Home Improvement Magazine

Do I Need a Box Spring Foundation for My Mattress? The Facts

By Richard Morse @insidebedroom

Do you need a box spring foundation for my mattress? That's a question many people ask. To look at it from another viewpoint, what else would you lay your mattress on? Your alternatives include the floor, a slatted wooden foundation and a solid wood base platform (discussed later). In fact, does it matter what type of mattress foundation you use? Here are some facts regarding box spring foundation.

Table of Contents

What is a Box Spring Foundation?

Curiously, some box spring foundations no longer contain springs! However, let's begin with those that do. What is a box spring foundation and why should you use one?

Fundamentally, it is a rectangular base with a wooden frame containing springs of various types. It is normally the same dimensions as the mattress that lays on top of it. Box springs support the mattress and extend its life. It helps to prevent sagging and warping of the mattress and helps to extend its life. In the old days, mattresses were laid on top of a spring base which was known generally as a bed set.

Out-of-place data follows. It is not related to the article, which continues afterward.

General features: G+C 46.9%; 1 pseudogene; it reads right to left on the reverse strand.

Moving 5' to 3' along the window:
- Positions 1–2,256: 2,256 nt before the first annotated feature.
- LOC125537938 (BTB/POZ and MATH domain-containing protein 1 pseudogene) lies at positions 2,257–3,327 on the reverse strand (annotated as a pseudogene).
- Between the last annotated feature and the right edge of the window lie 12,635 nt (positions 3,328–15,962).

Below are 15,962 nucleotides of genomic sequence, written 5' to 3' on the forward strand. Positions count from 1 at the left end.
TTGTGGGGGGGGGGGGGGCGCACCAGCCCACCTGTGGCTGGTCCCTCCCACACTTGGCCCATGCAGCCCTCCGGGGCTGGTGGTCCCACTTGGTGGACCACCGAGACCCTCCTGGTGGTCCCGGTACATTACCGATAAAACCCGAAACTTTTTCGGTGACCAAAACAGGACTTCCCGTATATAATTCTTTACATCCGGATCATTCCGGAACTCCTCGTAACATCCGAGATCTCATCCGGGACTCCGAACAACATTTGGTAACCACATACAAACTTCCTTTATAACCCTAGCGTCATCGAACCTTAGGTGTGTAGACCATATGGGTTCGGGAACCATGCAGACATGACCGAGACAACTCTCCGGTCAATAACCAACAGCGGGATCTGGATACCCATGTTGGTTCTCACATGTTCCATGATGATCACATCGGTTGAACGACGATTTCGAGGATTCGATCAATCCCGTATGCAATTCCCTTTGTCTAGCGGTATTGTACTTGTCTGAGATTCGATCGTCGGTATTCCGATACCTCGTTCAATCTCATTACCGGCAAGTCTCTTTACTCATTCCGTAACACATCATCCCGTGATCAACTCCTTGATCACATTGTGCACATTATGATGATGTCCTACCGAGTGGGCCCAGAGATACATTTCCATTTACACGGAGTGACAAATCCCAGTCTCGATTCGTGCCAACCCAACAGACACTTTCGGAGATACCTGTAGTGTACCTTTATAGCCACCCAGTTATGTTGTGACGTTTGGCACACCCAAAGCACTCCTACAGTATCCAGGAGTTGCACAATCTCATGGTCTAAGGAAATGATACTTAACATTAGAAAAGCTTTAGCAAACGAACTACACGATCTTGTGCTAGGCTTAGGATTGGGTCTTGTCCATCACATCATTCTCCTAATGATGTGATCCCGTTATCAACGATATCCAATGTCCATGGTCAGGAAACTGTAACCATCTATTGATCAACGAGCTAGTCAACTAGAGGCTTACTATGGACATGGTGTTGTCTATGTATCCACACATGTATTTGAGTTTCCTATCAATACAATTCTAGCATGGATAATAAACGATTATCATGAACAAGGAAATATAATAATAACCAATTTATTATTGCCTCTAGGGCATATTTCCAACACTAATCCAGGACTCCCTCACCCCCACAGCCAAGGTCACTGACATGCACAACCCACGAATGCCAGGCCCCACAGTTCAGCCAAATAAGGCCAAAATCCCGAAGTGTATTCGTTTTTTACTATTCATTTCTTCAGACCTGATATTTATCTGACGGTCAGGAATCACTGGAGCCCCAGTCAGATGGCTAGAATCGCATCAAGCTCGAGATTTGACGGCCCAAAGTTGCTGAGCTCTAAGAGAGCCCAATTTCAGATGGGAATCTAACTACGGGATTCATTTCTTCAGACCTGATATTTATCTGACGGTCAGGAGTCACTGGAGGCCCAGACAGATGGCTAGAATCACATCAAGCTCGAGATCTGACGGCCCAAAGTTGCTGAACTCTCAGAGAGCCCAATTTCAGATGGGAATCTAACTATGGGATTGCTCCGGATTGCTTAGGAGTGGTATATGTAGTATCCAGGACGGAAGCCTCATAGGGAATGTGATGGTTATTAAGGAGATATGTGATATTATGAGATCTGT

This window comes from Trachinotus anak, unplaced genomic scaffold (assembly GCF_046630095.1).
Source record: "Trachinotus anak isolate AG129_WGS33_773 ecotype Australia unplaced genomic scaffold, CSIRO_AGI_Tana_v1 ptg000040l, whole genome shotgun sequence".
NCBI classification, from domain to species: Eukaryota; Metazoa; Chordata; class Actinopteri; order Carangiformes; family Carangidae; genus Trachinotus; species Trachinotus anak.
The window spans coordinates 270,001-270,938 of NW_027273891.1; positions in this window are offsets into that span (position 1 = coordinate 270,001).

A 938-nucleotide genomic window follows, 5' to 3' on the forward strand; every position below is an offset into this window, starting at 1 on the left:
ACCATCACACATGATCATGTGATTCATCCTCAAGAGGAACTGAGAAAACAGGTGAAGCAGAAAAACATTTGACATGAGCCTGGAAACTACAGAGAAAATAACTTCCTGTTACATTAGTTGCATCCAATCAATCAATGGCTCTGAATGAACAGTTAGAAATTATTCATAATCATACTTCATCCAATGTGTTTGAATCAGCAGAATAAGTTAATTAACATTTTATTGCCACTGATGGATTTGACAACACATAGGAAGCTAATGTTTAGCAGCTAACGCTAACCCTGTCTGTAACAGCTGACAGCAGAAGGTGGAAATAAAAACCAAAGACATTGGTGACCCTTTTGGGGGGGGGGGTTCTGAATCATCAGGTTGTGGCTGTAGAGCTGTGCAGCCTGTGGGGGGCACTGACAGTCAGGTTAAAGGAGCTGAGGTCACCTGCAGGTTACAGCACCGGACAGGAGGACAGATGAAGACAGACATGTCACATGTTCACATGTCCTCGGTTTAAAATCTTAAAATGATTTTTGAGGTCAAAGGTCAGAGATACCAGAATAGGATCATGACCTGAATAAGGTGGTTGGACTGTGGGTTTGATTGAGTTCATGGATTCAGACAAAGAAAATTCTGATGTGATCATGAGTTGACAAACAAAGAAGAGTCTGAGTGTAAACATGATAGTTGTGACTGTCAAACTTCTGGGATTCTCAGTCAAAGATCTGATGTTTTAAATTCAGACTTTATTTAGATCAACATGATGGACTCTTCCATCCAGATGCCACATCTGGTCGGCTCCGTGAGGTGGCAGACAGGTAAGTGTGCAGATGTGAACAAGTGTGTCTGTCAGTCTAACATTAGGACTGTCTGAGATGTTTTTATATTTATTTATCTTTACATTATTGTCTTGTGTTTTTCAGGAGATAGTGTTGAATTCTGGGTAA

What is a Bed Set?

A bed set consists of a metal frame attached to the headboard and footboard, with the box spring fixed to this frame. This type of bed set was common in the days before the 'divan' style of bed became popular. When you purchased a 'bed set' you got the headboard and footboard and bolts to connect these to the spring unit. Your mattress was then laid on top.

A box spring will also raise the height of the mattress from the floor. This makes it easier for some people to get into and out of bed, particularly the elderly and infirm. However, this can be a problem to certain people, particularly with modern mattresses which are often thicker than they were in the past.

Low Profile Box Springs for Thick Mattresses

You can often find innerspring mattresses that have a layer of firm latex foam then a layer of memory on top of that. Double sided mattress can have multiple layers top and bottom, with an innerspring or a hard foam center. This can result in mattresses that are 20 inches thick or more. Low profile box springs were developed to help overcome this problem.

Low profile box springs tend to be 5 to 5.5 inches in thickness, as opposed to the normal 9 inches. Thinner box springs do not compromise on effectiveness. They support your mattress just as well as the thicker originals and are just as effective in reducing or even preventing the mattress from sagging and so extends its useful life.